The positive exposure that ChildFund International receives through the team is reciprocal. Olson says he thinks PS Racing has received more coverage on national television and newspapers because of the connection to the charity.
 
 “They will post more pictures of my car and in all the media they mention ChildFund International car. The promoter thinks it looks nice for the series… it adds more of an angle to the racing,” said Olson.
 
Race car drivers Sunny Wong and Pete Olson promote the charity the Child Fund in Zhuhai, China, Sept. 15, 2013. (Marianne Brown for VOA)Race car drivers Sunny Wong and Pete Olson promote the charity the Child Fund in Zhuhai, China, Sept. 15, 2013. (Marianne Brown for VOA)
x
Race car drivers Sunny Wong and Pete Olson promote the charity the Child Fund in Zhuhai, China, Sept. 15, 2013. (Marianne Brown for VOA)
Race car drivers Sunny Wong and Pete Olson promote the charity the Child Fund in Zhuhai, China, Sept. 15, 2013. (Marianne Brown for VOA)
Olson says he was drawn to ChildFund International because his mother could not afford to raise him and gave him up for adoption when he was a child.
 
“I got adopted by a Harvard lawyer so I lucked out. So there are many, many times in my life that I thought I’m very lucky to have had my education, private schools and everything and the racing, especially when I was just getting started,” said Olson.
 
He says if he had not been adopted he would not be living the life he is now. He says he wants to encourage privileged people like himself to give something back.

You May Like

Multimedia Anti-Keystone XL Protests Continue

Demonstrators are worried about pipeline's effect on climate change, their traditional way of life, health and safety More

Thailand's Political Power Struggle Continues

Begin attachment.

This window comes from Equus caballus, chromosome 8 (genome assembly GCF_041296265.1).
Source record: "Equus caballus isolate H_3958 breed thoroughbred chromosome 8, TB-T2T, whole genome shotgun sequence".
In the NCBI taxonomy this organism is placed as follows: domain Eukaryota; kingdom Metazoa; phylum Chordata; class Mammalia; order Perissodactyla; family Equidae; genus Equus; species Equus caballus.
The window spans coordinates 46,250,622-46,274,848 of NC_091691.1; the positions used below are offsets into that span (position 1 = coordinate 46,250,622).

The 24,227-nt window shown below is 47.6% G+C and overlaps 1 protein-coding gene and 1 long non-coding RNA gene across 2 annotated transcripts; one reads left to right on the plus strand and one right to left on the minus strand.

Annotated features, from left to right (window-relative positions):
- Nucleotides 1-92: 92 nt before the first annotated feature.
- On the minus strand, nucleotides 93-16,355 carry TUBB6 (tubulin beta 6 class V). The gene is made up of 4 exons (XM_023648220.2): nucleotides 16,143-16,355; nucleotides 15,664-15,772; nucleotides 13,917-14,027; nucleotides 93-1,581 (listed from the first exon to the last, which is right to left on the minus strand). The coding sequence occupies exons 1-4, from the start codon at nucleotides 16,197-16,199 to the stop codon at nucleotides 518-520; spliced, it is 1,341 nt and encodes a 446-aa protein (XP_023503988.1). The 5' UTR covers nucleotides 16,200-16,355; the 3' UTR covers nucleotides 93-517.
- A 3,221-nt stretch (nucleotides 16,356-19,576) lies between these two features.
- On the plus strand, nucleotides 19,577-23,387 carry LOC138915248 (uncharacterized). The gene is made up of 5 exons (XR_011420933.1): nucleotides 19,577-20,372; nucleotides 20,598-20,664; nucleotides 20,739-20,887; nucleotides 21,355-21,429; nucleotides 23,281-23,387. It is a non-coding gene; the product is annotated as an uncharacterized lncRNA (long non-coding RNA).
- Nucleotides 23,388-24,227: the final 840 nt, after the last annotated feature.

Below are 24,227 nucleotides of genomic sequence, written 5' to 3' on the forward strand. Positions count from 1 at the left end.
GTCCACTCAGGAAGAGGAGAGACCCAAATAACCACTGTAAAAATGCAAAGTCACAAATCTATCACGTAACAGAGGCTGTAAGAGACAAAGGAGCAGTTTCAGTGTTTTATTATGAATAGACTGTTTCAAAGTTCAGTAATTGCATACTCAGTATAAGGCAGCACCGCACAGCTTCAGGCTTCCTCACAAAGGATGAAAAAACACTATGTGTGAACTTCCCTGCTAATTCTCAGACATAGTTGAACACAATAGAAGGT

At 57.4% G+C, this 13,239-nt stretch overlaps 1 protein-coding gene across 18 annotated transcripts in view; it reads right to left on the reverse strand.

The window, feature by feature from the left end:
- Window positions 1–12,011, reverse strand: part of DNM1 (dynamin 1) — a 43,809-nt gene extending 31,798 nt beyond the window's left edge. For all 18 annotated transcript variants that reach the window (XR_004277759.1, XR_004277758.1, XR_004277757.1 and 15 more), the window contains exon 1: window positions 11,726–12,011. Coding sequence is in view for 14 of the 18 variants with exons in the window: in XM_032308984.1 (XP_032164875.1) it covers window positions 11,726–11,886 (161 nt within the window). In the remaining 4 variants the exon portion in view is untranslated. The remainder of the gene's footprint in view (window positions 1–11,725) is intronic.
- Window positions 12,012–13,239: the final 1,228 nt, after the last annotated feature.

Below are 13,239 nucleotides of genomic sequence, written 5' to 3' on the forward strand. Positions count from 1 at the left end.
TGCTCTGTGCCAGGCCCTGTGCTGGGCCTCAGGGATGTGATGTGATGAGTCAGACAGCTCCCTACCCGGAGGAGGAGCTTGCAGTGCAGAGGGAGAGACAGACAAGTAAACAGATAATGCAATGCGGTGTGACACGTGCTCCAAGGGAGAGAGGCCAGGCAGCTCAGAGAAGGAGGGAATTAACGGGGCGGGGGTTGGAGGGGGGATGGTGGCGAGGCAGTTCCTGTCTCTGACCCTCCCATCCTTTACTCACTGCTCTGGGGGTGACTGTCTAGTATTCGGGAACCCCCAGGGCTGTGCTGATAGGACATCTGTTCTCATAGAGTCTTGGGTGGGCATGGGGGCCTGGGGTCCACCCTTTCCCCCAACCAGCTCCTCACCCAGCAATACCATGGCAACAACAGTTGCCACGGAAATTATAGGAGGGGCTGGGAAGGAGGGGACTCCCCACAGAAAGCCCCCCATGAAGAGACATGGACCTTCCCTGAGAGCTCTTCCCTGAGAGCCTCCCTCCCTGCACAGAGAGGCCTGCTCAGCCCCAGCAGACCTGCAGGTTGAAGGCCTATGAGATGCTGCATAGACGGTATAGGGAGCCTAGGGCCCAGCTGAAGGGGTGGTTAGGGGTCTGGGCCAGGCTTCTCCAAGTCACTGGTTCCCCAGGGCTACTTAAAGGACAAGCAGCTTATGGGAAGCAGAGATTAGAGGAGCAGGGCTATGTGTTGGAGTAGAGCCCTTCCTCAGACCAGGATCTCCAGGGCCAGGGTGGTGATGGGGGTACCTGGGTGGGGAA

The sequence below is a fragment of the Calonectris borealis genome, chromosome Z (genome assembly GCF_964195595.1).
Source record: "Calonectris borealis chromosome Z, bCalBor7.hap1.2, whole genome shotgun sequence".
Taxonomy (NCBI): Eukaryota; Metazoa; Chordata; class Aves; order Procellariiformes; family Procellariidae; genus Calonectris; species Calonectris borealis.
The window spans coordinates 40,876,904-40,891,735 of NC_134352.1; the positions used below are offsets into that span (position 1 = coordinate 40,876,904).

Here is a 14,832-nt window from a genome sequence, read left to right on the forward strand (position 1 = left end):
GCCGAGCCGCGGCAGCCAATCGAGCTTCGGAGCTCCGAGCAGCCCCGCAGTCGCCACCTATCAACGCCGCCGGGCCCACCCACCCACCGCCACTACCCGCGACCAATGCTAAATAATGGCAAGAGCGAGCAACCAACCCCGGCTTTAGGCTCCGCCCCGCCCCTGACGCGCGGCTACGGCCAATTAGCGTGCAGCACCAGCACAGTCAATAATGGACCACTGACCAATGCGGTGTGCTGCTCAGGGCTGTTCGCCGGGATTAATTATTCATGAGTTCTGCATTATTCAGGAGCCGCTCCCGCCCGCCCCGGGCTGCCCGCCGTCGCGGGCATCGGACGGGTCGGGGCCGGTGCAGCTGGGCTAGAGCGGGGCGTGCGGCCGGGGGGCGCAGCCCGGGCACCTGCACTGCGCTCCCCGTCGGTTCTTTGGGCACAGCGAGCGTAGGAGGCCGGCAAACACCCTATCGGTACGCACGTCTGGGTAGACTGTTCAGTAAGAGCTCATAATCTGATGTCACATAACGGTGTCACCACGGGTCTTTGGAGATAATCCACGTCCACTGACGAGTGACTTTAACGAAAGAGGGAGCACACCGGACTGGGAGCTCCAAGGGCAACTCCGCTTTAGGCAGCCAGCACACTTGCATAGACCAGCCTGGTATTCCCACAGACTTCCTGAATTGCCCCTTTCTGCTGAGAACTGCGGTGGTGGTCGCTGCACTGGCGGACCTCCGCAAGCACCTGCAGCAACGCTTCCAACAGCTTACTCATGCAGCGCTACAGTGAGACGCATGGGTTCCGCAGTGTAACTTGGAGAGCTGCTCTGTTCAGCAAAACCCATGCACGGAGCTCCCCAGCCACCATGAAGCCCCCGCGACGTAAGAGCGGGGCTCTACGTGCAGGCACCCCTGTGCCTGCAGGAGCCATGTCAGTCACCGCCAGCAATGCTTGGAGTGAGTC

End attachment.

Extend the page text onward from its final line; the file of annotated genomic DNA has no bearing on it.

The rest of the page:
Court gave Prime Minister Yingluck Shinawatra until May 2 to prepare her defense over abuse of power charges but uncertainty remains over election timing More

Malaysia Plane Search Tests Limits of Ocean Mapping Technology

Expert tells VOA existing equipment’s maximum operating depth is around 6 kilometers as operation continues on ocean bed for any trace of MH370 More

This forum has been closed.
Comments
     
There are no comments in this forum. Be first and add one

Featured Videos

Your JavaScript is turned off or you have an old version of Adobe's Flash Player. Get the latest Flash player.
Pet Kangaroo Helps Spread Environmental Messagei
X
Penelope Poulou
April 22, 2014 5:53 PM
Children’s author Julia Heckathorn travels the world to learn about different ecosystems and endangered animals. She pours her knowledge into children’s books, hoping the next generation will right the environmental wrongs of our times. As in many children's books, the main character in Heckathorn's stories is an animal. Unlike those other characters, though, this one is real - a kangaroo, that lives in the author’s backyard. VOA’s Penelope Poulou has more.
Video

Video Pet Kangaroo Helps Spread Environmental Message